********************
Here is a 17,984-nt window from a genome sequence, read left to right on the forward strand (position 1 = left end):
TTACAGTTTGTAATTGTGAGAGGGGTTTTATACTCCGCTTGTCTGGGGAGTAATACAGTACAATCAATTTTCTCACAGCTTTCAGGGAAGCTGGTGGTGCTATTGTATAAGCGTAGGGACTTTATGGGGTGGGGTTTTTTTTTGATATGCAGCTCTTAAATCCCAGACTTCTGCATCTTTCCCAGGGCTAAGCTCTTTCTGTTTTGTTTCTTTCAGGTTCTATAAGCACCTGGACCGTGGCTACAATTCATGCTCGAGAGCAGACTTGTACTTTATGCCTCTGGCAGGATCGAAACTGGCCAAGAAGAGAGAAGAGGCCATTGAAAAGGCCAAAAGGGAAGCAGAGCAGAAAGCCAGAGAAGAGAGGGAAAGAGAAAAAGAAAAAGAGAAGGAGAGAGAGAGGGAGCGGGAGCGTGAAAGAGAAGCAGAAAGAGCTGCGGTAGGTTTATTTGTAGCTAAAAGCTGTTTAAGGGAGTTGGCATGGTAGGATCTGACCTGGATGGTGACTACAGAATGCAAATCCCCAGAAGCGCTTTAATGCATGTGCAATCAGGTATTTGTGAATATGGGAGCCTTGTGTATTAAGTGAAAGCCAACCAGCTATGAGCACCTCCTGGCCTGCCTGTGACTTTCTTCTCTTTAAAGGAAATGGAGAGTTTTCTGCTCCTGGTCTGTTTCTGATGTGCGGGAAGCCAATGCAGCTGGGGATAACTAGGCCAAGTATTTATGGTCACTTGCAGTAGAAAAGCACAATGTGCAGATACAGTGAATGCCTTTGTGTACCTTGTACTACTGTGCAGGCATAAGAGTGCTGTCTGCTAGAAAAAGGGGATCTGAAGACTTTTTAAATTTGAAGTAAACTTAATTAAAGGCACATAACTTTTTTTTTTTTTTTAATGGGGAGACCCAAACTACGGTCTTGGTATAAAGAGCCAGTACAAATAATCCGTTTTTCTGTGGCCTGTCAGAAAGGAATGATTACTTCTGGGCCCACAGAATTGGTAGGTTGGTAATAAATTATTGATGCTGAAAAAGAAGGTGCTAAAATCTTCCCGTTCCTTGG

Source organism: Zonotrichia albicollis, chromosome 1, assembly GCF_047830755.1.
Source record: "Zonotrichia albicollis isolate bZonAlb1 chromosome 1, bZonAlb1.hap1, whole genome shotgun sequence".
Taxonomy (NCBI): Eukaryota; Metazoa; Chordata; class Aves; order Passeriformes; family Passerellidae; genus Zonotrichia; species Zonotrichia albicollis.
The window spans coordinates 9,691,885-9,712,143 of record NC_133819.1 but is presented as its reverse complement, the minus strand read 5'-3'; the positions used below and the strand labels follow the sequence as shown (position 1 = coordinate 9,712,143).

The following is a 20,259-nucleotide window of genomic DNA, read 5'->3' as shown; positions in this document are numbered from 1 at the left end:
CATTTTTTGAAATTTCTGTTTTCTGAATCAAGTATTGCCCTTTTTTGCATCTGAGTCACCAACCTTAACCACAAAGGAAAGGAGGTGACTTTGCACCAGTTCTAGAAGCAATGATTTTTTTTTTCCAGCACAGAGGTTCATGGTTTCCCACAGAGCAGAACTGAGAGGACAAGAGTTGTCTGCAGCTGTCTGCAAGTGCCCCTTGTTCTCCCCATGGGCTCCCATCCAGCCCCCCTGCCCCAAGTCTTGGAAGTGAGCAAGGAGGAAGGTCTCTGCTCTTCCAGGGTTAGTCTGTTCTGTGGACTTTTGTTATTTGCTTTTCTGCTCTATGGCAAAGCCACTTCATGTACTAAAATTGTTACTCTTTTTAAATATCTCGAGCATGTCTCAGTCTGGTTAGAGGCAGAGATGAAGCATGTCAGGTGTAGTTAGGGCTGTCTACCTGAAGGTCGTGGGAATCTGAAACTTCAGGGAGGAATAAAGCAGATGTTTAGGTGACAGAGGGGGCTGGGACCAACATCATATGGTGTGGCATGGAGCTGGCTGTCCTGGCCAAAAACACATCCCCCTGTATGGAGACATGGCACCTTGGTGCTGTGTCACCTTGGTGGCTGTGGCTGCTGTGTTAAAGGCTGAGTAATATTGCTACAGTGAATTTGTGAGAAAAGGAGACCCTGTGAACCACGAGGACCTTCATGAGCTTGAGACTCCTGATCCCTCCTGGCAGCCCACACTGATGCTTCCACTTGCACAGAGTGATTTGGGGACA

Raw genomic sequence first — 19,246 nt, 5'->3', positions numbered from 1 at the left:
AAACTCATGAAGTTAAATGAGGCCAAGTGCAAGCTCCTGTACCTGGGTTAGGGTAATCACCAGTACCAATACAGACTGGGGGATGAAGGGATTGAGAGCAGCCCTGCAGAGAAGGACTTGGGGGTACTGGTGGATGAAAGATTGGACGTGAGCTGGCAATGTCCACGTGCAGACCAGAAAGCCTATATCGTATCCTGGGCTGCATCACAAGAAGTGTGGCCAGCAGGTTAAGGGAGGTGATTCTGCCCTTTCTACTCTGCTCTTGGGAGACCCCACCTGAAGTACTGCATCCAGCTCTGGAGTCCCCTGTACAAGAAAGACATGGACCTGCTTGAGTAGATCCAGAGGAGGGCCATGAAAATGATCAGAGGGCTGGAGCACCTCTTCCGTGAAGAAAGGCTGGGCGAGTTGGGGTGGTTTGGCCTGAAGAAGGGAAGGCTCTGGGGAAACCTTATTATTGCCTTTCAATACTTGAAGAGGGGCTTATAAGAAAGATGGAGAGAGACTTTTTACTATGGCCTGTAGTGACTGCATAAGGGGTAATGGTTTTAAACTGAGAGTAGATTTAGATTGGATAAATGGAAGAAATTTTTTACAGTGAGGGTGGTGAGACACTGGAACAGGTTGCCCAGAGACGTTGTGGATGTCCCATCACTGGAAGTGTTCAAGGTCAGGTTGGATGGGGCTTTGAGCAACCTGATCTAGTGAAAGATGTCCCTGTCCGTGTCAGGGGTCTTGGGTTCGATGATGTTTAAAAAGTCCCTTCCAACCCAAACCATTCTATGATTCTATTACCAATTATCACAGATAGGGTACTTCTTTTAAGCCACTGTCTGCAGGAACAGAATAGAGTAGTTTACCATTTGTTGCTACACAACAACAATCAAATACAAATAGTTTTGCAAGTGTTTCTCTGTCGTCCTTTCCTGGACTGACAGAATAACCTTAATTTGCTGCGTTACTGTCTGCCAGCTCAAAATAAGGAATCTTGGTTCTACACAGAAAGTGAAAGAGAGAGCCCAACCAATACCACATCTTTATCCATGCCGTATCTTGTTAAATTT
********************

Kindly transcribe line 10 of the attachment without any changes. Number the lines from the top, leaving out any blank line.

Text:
AAACTCATGAAGTTAAATGAGGCCAAGTGCAAGCTCCTGTACCTGGGTTAGGGTAATCACCAGTACCAATACAGACTGGGGGATGAAGGGATTGAGAGCAGCCCTGCAGAGAAGGACTTGGGGGTACTGGTGGATGAAAGATTGGACGTGAGCTGGCAATGTCCACGTGCAGACCAGAAAGCCTATATCGTATCCTGGGCTGCATCACAAGAAGTGTGGCCAGCAGGTTAAGGGAGGTGATTCTGCCCTTTCTACTCTGCTCTTGGGAGACCCCACCTGAAGTACTGCATCCAGCTCTGGAGTCCCCTGTACAAGAAAGACATGGACCTGCTTGAGTAGATCCAGAGGAGGGCCATGAAAATGATCAGAGGGCTGGAGCACCTCTTCCGTGAAGAAAGGCTGGGCGAGTTGGGGTGGTTTGGCCTGAAGAAGGGAAGGCTCTGGGGAAACCTTATTATTGCCTTTCAATACTTGAAGAGGGGCTTATAAGAAAGATGGAGAGAGACTTTTTACTATGGCCTGTAGTGACTGCATAAGGGGTAATGGTTTTAAACTGAGAGTAGATTTAGATTGGATAAATGGAAGAAATTTTTTACAGTGAGGGTGGTGAGACACTGGAACAGGTTGCCCAGAGACGTTGTGGATGTCCCATCACTGGAAGTGTTCAAGGTCAGGTTGGATGGGGCTTTGAGCAACCTGATCTAGTGAAAGATGTCCCTGTCCGTGTCAGGGGTCTTGGGTTCGATGATGTTTAAAAAGTCCCTTCCAACCCAAACCATTCTATGATTCTATTACCAATTATCACAGATAGGGTACTTCTTTTAAGCCACTGTCTGCAGGAACAGAATAGAGTAGTTTACCATTTGTTGCTACACAACAACAATCAAATACAAATAGTTTTGCAAGTGTTTCTCTGTCGTCCTTTCCTGGACTGACAGAATAACCTTAATTTGCTGCGTTACTGTCTGCCAGCTCAAAATAAGGAATCTTGGTTCTACACAGAAAGTGAAAGAGAGAGCCCAACCAATACCACATCTTTATCCATGCCGTATCTTGTTAAATTT